Located in Florida's panhandle, the Apalachicola River is the southernmost reach of the Apalachicola-Chattahoochee-Flint (ACF) River basin. Streamflow and sediment drains to Apalachicola Bay in the Northern Gulf of Mexico, directly influencing the ecology of the region, in particular seagrass and oyster production. The objective of this study is to evaluate the response of runoff and sediment loading in the Apalachicola River under projected climate change scenarios and land use / land cover (LULC) change. A hydrologic model using the Soil Water Assessment Tool (SWAT) was developed for the Apalachicola region to simulate daily discharge and sediment load under present (circa 2000) and future conditions (circa 2100) to understand how the system responds over seasonal and event time frames to changes in climate, LULC, and coupled climate / LULC. These physically-based models incorporate a digital elevation model (DEM), LULC, soil maps, climate data, and management controls. Long Ashton Research Station-Weather Generator (LARS-WG) was used to create downscaled stochastic temperature and precipitation inputs from three Global Climate Models (GCM), each under Intergovernmental Panel on Climate Change (IPCC) carbon emission scenarios for A1B, A2, and B1. Projected 2100 LULC data provided by the United States Geological Survey (USGS) EROS Center was incorporated for each corresponding IPCC scenario. Results indicate climate change may induce seasonal shifts to both runoff and sediment loading, acting to extend periods of high flow and minimum sediment loadings or altering the time at which these events occur completely. Changes in LULC showed minimal effects on flow while more sediment loading was associated with increased agriculture and urban areas and decreased forested regions. A nonlinear response for both streamflow and sediment loading was observed by coupling climate and LULC change into the hydrologic model, indicating changes in one may exacerbate or dampen the effects of the other. Peak discharge and sediment loading associated with extreme events showed both increases and decreases in the future, with variability dependent on the GCM used. Similar behavior was observed in the total discharge resulting from extreme events and increased total sediment load was frequently predicted for the A2 and A1B scenarios for simulations involving changes in climate only, LULC only, and both climate and LULC. Output from the individual GCMs predicted differing responses of streamflow and sediment loading to changes in climate on both the seasonal and event scale. Additional region-specific research is needed to better optimize the GCM ensemble and eliminate those that provide erroneous output. In addition, future assessment of the downscaling approach to capture extreme events is required. Findings from this study can be used to further understand climate and LULC implications to the Apalachicola Bay and surrounding region as well as similar fluvial estuaries while providing tools to better guide management and mitigation practices.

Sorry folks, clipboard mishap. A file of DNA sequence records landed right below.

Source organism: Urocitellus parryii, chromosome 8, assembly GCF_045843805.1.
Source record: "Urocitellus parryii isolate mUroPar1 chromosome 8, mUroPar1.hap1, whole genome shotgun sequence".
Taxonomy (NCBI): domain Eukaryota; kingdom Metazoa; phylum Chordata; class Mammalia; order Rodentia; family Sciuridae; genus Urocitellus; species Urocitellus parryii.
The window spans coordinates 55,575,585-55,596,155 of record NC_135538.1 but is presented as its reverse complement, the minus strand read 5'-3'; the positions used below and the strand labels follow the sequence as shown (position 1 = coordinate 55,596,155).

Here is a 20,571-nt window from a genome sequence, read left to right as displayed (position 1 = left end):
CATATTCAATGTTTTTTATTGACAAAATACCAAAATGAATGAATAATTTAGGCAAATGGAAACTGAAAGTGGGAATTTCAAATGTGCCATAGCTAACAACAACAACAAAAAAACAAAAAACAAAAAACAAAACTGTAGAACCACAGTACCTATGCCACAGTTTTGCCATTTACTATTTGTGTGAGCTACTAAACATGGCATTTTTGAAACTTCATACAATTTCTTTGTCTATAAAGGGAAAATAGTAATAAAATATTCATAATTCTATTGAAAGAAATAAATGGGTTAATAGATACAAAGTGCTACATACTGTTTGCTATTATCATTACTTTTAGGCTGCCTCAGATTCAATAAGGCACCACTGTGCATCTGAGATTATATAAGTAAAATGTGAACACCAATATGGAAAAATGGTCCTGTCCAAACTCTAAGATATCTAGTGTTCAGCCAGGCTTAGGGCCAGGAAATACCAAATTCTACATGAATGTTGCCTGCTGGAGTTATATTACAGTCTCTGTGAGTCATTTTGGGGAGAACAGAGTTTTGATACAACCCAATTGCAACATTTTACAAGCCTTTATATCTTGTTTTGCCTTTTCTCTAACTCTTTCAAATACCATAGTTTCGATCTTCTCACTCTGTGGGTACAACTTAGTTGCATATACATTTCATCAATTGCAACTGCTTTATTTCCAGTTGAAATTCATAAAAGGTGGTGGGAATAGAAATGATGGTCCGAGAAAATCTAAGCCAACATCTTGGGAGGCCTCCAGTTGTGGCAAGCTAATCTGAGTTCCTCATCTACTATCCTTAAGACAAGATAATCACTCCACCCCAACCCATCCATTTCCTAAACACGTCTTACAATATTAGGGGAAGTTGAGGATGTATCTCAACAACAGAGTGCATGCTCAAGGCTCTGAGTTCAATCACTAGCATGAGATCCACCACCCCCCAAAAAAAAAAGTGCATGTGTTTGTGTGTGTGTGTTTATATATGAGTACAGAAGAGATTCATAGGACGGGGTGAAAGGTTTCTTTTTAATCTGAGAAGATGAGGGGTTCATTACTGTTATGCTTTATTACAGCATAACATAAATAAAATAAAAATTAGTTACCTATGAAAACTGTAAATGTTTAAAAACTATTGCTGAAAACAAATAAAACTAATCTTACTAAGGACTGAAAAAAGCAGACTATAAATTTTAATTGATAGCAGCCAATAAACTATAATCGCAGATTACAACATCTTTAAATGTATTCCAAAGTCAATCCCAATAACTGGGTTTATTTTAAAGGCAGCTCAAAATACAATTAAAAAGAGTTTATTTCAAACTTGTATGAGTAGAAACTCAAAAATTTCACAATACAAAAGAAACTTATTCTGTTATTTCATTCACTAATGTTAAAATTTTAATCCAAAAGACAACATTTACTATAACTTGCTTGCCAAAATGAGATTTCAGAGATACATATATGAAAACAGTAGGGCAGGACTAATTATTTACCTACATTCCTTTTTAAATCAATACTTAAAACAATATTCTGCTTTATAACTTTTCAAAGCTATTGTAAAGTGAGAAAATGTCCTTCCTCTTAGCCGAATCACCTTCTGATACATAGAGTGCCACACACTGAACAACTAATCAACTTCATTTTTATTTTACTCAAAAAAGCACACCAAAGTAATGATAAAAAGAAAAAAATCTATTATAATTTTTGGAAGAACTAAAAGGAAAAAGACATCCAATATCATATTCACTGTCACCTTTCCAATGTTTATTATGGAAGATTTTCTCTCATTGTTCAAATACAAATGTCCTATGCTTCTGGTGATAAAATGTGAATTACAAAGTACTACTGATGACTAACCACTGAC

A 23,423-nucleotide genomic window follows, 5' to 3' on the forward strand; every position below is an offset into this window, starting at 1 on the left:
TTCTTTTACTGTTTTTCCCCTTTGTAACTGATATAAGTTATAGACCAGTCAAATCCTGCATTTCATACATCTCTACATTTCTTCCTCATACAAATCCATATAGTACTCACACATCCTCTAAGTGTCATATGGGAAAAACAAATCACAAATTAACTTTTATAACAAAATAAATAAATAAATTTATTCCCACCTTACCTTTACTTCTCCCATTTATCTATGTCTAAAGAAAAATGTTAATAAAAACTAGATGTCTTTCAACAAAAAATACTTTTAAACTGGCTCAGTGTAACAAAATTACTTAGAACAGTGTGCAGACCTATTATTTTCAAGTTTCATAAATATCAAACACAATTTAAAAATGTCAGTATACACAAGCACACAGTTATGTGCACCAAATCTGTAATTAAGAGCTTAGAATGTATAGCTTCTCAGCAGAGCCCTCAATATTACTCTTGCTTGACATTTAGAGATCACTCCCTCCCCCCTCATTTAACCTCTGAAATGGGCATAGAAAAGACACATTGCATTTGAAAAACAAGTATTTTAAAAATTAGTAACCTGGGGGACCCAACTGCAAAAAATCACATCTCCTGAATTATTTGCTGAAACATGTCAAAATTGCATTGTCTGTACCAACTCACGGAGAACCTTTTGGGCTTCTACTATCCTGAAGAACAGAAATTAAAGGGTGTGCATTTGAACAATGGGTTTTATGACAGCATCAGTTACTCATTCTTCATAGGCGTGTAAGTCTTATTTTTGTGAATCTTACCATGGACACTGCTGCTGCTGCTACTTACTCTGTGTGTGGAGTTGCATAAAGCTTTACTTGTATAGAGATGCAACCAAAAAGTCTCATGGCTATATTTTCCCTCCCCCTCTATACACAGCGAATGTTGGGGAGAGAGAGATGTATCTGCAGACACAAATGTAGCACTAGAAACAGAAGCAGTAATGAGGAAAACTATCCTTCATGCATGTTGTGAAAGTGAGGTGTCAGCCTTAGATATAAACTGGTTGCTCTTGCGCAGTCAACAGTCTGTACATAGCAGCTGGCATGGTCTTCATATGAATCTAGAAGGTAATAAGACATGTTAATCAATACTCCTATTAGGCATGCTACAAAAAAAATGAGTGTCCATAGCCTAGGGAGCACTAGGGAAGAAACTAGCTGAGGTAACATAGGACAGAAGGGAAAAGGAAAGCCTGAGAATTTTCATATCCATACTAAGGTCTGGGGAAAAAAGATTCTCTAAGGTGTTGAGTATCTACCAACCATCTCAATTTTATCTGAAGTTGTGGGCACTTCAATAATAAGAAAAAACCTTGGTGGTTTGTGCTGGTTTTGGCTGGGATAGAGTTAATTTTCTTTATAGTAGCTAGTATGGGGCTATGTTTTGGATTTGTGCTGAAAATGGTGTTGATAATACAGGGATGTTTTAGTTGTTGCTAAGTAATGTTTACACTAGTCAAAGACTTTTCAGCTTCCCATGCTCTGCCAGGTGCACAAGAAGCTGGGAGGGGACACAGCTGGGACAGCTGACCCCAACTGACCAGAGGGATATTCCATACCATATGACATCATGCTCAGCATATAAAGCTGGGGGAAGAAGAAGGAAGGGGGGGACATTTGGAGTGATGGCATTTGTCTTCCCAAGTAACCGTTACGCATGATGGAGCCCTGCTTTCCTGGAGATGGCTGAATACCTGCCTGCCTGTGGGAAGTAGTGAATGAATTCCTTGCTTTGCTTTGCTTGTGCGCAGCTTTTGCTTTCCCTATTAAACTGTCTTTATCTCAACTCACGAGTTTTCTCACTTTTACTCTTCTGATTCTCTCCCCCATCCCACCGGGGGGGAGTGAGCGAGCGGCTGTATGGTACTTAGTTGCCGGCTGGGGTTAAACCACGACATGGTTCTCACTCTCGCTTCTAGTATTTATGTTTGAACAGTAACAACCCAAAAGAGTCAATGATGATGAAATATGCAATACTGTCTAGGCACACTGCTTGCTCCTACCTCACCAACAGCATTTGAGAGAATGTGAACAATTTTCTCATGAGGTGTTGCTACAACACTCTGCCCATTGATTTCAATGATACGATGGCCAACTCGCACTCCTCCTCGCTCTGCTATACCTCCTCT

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Graduation Date





Medeiros, Stephen


Master of Science (M.S.)


College of Engineering and Computer Science


Civil, Environmental, and Construction Engineering

Degree Program

Civil Engineering; Water Resources Engineering









Release Date

June 2016

Length of Campus-only Access


Access Status

Masters Thesis (Open Access)